When I was fifteen, I slew a giant that had done me no harm. I had to do it. There was no other way.
I lived in the kind of town that nobody believes exists anymore. An hour from any freeway, we were surrounded by oranges on one side and cows on the other, with tumbleweed traversing the valley when the wind kicked up. This wasn’t Oklahoma, it was southern California.
In a yearly culmination of a fall harvest festival—because Halloween is pagan and somehow a harvest is not—farmers from all over the valley brought in the biggest pumpkins they had grown. There were no prohibitions on performance-enhancing drugs in this squash Olympics; people tried everything from Miracle-Gro to burying their gently radioactive Fiestaware in the dirt. The pumpkins grew monstrous, sloping and misshapen, formless under their own mass. Their coloring was like cancerous flesh. They had no beauty, only bigness.
The biggest one that year was El Hugé ( hugh-gay) ; over twelve hundred pounds of pale, ghoulish, inedible pumpkin. The farmer took a blue ribbon and the paper got his picture. The gourd sat out in the Indian summer heat on public display.
In the purpling night, long after school had ended, I sat forgotten at the edge of a parking lot. I was debating whether to give up and try sleeping at a friend’s house, or to keep waiting for someone who was likely never coming. My indecision was broken by a guy named Cole, dangerous and sexy at seventeen, with a scar like someone had dripped hot candle wax out of his eye socket and onto his cheek. He drove a beat-up black pickup truck with red duct tape playing understudy to taillights. I didn’t think twice when he told me to get in.
I was the kind of girl who would have slept with him for a smaller kindness, but that wasn’t what he was after. We picked up two of his friends, black-leather types, who crawled into the jump-out seats wedged behind us in the cab of the truck. One friend carried a swollen backpack that Cole referred to as “the supplies.”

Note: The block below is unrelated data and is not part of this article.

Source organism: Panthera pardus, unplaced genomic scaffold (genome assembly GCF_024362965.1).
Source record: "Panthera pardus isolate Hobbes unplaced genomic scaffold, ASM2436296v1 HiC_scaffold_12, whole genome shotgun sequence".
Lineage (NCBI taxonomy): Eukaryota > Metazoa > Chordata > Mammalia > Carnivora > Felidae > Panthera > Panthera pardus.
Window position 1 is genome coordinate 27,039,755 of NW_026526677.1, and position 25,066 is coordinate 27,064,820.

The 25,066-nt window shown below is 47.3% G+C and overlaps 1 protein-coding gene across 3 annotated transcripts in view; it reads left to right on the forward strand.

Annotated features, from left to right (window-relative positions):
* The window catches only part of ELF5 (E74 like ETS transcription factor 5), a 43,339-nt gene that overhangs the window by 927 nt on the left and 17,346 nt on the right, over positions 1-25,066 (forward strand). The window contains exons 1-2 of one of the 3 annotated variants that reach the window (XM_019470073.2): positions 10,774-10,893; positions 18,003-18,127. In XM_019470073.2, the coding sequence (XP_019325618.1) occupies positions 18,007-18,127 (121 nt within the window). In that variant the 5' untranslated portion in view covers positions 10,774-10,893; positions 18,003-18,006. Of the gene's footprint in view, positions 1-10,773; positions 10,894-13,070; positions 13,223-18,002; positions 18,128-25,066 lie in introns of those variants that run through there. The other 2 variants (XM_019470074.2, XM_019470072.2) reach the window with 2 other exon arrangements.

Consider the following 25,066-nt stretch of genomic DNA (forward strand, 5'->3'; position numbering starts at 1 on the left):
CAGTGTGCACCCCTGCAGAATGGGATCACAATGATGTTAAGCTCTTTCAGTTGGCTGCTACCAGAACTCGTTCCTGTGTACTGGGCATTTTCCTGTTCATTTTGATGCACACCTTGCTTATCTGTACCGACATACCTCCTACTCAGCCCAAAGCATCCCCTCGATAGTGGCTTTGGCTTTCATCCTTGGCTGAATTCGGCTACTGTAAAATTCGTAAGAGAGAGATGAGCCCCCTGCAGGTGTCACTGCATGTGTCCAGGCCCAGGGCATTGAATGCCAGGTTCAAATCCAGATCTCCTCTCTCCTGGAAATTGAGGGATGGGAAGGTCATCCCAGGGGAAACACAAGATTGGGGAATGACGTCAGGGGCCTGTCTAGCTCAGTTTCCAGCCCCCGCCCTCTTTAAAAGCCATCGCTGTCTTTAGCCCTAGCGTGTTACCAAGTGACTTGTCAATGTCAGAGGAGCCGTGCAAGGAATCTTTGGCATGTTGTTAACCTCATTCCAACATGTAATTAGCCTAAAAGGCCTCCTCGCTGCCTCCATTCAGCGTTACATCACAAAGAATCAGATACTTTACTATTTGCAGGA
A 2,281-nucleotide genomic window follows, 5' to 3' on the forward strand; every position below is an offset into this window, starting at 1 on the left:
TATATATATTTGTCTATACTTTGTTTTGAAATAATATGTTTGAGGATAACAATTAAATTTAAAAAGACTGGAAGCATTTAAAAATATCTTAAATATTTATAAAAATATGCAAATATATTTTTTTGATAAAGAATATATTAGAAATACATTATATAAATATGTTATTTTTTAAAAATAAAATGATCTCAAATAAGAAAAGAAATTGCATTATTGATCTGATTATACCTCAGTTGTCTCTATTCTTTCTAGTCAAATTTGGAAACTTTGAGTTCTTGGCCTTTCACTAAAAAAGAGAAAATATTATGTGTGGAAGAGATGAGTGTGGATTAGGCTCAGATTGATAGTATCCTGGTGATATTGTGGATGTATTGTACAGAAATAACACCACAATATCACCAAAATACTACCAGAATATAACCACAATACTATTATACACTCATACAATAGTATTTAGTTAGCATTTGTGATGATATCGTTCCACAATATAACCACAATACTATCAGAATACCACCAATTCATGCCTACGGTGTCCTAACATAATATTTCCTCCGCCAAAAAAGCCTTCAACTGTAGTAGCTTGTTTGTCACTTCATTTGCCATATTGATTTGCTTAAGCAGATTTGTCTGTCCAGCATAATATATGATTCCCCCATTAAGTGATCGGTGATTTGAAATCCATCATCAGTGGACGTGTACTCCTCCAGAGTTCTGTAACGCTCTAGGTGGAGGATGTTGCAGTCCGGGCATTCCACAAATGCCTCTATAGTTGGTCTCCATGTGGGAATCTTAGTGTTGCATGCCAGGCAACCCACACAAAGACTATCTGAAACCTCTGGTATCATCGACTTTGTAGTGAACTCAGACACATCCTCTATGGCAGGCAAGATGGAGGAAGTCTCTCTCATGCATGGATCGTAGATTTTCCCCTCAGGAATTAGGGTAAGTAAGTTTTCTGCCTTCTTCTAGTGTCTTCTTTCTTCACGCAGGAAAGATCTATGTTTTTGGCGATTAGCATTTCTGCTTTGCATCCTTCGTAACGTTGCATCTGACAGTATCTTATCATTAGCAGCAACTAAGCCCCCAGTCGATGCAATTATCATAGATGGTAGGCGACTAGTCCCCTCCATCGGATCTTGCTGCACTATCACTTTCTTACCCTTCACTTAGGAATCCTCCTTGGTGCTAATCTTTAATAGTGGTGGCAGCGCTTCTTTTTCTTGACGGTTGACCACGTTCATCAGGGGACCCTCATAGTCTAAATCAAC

“Supplies for what,” I asked, hoping that I was at least going to be subjected to peer pressure over drugs and alcohol. My peers had something else in mind.
“For El Hugé.”
The pumpkin had not been named by the farmer or the newspaper. It was one of those things that just arrived one day, like an urban legend that everyone knows but no one can trace. Bad Spanish is a badge of honor among poor whites living in what was once Mexico, and so El Hugé was his name.
I didn’t protest. I didn’t suggest that this might be a bad idea. When the boys lined up long pieces of lumber to build a ramp and began to push the pumpkin into the bed of the truck, I jumped out and put my back into it.
Somehow, we loaded the thing. The truck groaned and the shocks were compressed. One of the tires scraped in its wheel well as we crept out of the larceny lot. But we got away.
In a dry riverbed, miles out of town, we shoved our vegetal hostage back out onto the ground. It settled malevolently on its flat side.
I don’t know how we came to this conclusion because not a word was said, but we hated El Hugé. That pumpkin’s existence was somehow inexcusably offensive to us. Cole outlined a crude jack-o’-lantern face on its ghost-orange skin and one of the other boys stabbed the sappy adipose flesh with a long knife he had stolen from his mother’s kitchen.
We couldn’t cut a face. It took our combined strength to sink or remove the knife and we were soon exhausted.
Cole looked over our handiwork and said that surely if we punched the face out with a dotted line like a coupon, we could blow the cutouts from within. We who had been instructed in almost no science reasoned the idea would probably work, and set about stabbing a pattern into the widest side of El Hugé.
Cole made an incision near the stem with a shovel, standing on the mountainous pumpkin and flailing a little for his balance. When he had dug a hole, he motioned for the backpack.
Night had fallen for real and the butane perfume and flare of his Zippo were a shock in the cool air. He lit a handful of M-80s and thrust them down into El Hugé’s brainpan. He leapt off the top, rolling on the gravel. We ran and took shelter behind the pickup truck. We waited.
There is something in the soul of mediocrity that seeks to stomp down anyone or anything that stands out. There is something in us small-town kids that makes us lobsters, pulling each other back into a bucket so that no one gets out. We weren’t going to be outdone by a pumpkin. We weren’t going to outdo it, either. What could we do but destroy its beauty in the crudest, most fumbling form we could muster? We were children, and we were unremarkable and unloved. That beloved pumpkin had to die.
The explosion was muffled, yet sizeable. To our surprise, a neatly-punched face did not pop prettily free to reveal a jack-o’-lantern as tall as our shoulders. Instead, El Hugé collapsed, a giant hole at his top and another at his bottom. Hot seeds and guts rolled out along the underside, as if we had disemboweled an ungulate. The top was a mystery to us until flaming pumpkin chunks began to rain down, slapping into the black truck and coating us with hot, stinking gourd innards.
We were filthy and terrified, but we had won. No one ever found out what became of El Hugé; the papers remarked casually upon its theft, blaming the perennial scourge of teenagers. Years later, I went back to that riverbed and found a wide patch of stubborn, ugly pumpkins growing on surly vines.